802.11n: Heir to the 2.4 GHz band

If 802.11b, then 802.11a, then 802.11g and all the bastardized variations of 11g weren't already confusing enough, a new generation of 802.

If 802.11b, then 802.11a, then 802.11g and all the bastardized variations of 11g weren't already confusing enough, a new generation of 802.11 is on the horizon. Fortunately, it appears that this new member of the 802.11 family may truly deliver on the goods.

Here are the benefits of 802.11n:

  • Superior throughput
  • Superior range
  • Penalty free backwards compatibility to 802.11 b and g

When it comes to speed, 802.11n not only delivers on to real world sustainable throughput, but it does so without massacring the 2.4 GHz spectrum. The nonstandard "Turbo G" or "Super G" solutions offered by the major vendors delivered minor throughput gains while eating up the majority of the 2.4 GHz band. 802.11n, on the other hand, only uses a single channel in the 2.4 GHz band and current tests show sustained throughput of over 40 mbits/sec, which is almost a 90% boost on existing 802.11g devices. That is more than sufficient for the wireless delivery of high-definition television on demand for home entertainment or business applications -- and it won't make you a spectrum hog.>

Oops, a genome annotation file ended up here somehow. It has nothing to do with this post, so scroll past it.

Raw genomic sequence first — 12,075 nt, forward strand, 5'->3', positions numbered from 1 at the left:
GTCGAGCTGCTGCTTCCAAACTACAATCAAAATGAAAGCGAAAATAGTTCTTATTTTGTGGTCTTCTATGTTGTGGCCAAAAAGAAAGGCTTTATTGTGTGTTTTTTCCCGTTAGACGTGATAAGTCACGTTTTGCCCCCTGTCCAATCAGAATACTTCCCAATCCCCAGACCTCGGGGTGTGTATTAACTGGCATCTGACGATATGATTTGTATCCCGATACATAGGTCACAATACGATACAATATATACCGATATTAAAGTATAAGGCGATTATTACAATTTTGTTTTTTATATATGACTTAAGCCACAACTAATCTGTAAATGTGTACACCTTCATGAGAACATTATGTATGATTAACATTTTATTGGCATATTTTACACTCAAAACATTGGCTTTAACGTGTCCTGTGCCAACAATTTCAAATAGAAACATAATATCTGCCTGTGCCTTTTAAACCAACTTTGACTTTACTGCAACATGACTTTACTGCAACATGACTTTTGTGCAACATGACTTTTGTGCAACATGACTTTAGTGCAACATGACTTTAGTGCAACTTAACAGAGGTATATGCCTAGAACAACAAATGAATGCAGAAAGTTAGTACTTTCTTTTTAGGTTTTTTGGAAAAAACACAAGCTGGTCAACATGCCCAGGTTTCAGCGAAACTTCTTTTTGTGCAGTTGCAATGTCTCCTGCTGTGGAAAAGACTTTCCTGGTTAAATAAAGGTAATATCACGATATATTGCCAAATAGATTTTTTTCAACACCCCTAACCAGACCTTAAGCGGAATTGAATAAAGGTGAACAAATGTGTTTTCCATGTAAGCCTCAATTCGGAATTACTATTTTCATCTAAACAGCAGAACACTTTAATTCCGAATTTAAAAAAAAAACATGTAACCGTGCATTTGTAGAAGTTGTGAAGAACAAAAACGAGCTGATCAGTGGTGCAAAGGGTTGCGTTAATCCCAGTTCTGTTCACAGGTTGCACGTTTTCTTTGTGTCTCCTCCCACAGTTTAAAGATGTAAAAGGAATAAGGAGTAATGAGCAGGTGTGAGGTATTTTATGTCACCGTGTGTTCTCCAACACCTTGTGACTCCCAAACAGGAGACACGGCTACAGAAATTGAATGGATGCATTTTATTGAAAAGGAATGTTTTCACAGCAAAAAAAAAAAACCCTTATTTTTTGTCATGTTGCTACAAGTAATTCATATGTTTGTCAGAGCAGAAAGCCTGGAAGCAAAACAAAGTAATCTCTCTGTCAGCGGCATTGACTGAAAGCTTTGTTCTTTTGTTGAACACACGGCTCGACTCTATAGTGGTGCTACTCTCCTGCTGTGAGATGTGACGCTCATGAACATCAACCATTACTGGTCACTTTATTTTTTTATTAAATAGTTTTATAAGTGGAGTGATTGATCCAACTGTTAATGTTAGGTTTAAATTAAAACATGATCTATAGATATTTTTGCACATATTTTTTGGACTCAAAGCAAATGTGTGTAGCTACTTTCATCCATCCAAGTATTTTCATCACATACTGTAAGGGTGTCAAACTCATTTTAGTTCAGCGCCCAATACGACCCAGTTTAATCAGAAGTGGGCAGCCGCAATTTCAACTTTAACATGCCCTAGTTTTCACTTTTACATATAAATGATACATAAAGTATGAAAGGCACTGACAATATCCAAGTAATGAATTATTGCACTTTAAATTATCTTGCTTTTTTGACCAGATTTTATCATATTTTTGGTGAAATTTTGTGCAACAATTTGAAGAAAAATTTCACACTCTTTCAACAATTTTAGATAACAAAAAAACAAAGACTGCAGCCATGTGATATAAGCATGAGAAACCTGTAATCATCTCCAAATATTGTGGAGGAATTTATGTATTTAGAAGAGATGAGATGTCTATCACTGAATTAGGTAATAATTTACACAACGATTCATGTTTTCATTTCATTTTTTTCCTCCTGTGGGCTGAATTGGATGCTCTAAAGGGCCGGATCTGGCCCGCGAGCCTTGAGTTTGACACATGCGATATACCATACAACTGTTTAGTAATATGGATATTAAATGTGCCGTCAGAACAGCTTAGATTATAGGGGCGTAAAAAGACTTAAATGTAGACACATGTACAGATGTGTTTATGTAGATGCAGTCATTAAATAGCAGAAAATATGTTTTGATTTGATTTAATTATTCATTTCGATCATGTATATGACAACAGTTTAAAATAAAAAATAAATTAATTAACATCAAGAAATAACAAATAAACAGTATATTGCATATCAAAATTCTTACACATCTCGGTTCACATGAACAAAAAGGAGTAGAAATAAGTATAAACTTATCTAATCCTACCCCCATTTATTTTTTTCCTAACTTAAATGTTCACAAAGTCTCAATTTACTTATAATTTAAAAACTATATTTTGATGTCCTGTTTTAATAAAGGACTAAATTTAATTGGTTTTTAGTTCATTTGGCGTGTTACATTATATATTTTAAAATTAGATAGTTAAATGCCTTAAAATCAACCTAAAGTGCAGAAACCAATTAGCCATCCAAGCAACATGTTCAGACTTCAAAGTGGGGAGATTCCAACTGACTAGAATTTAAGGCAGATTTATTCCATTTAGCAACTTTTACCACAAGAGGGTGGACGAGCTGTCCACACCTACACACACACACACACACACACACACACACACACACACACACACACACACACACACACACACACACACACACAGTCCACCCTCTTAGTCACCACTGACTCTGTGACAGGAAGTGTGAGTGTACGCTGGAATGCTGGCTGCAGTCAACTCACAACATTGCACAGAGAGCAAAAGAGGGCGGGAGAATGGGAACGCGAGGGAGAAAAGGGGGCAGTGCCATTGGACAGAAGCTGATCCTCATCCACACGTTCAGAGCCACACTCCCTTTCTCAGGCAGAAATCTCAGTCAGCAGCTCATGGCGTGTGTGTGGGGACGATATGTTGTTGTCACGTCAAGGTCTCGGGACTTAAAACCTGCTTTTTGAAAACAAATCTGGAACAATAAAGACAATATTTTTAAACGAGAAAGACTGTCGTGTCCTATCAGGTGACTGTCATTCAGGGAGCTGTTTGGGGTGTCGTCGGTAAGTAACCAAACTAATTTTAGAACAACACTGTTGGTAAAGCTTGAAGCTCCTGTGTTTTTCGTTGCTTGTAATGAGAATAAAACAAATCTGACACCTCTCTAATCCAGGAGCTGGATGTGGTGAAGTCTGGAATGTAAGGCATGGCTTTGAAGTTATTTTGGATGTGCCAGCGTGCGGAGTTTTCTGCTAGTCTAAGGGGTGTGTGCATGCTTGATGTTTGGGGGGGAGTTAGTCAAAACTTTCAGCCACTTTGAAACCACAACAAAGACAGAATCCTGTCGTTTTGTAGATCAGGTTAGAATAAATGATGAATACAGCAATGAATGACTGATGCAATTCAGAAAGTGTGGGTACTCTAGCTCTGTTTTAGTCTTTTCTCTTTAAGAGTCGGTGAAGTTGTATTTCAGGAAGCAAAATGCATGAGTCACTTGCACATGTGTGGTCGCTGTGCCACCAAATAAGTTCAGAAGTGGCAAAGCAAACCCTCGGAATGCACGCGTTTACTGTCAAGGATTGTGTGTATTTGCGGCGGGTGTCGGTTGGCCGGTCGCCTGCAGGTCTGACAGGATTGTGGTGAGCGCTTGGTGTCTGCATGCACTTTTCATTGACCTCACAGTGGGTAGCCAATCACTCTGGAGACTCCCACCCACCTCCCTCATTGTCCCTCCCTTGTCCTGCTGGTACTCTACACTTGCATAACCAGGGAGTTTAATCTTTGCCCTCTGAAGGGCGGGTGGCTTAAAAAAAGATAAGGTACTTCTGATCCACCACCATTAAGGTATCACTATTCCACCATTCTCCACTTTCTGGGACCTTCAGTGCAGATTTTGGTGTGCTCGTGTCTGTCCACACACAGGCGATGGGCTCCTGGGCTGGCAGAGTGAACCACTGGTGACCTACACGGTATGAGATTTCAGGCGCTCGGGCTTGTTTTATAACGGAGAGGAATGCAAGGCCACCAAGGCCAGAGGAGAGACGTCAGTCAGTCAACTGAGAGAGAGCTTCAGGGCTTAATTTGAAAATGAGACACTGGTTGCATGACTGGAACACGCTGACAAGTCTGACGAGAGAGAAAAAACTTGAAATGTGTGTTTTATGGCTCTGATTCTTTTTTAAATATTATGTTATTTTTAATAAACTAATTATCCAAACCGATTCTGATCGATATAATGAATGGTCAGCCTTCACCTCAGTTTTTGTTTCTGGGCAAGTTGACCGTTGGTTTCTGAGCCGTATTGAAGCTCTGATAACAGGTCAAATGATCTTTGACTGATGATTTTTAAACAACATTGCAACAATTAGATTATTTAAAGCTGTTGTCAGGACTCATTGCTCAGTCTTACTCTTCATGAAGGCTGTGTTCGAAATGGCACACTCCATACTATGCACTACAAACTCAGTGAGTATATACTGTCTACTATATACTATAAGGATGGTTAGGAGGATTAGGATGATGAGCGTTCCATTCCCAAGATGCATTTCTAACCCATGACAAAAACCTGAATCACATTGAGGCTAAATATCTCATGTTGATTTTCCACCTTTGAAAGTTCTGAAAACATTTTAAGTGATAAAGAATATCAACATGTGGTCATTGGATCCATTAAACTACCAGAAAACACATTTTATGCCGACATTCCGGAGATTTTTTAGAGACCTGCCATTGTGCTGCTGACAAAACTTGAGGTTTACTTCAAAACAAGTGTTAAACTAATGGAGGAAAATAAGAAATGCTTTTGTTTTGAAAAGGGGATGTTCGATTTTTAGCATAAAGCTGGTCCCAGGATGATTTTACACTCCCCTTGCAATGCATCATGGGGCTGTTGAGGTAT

anks to enhanced radio sensitivity, 802.11n delivers more than double the range. This huge umbrella of coverage makes 802.11n significantly easier to deploy. It also makes it possible to provide overlapping coverage, so that any failure of a single access point doesn't mean a service outage. With this type of architecture, load balancing capability in a wireless infrastructure becomes more important than ever.

Backwards compatibility is nothing new in the 802.11 family since 802.11g already provides this capability by inter-operating with the popular 802.11b protocol. However, 802.11g achieves this at a severe performance penalty because everyone must drop down to 802.11b mode to accommodate a single 802.11b client. In most environments, this limitation forces an 802.11g access point to spend most of its time as an 802.11b access point. To illustrate how dramatic this effect is, an 802.11g client could be humming along at 22 mbits/sec, yet if an 802.11b client starts transmitting data, both clients operate in b mode and they each end up crawling at 3 mbits/sec. An 802.11n access point has no such limitation, and can serve both 802.11b and 802.11g clients without forcing the 802.11n clients into legacy b mode. This guarantees enhanced throughput for 802.11n clients at all times regardless of whether any legacy b or g clients are transmitting data.

802.11n is such a significant leap forward that, once it becomes ratified, 802.11b, 802.11g and all of their nonstandard variations will be cast aside. The only existing 802.11 technology that will be spared obsolescence is 802.11a because it uses the less congested 5 GHz band and it has many more non-overlapping channels. The future of wireless Ethernet belongs to 802.11 "a" and "n".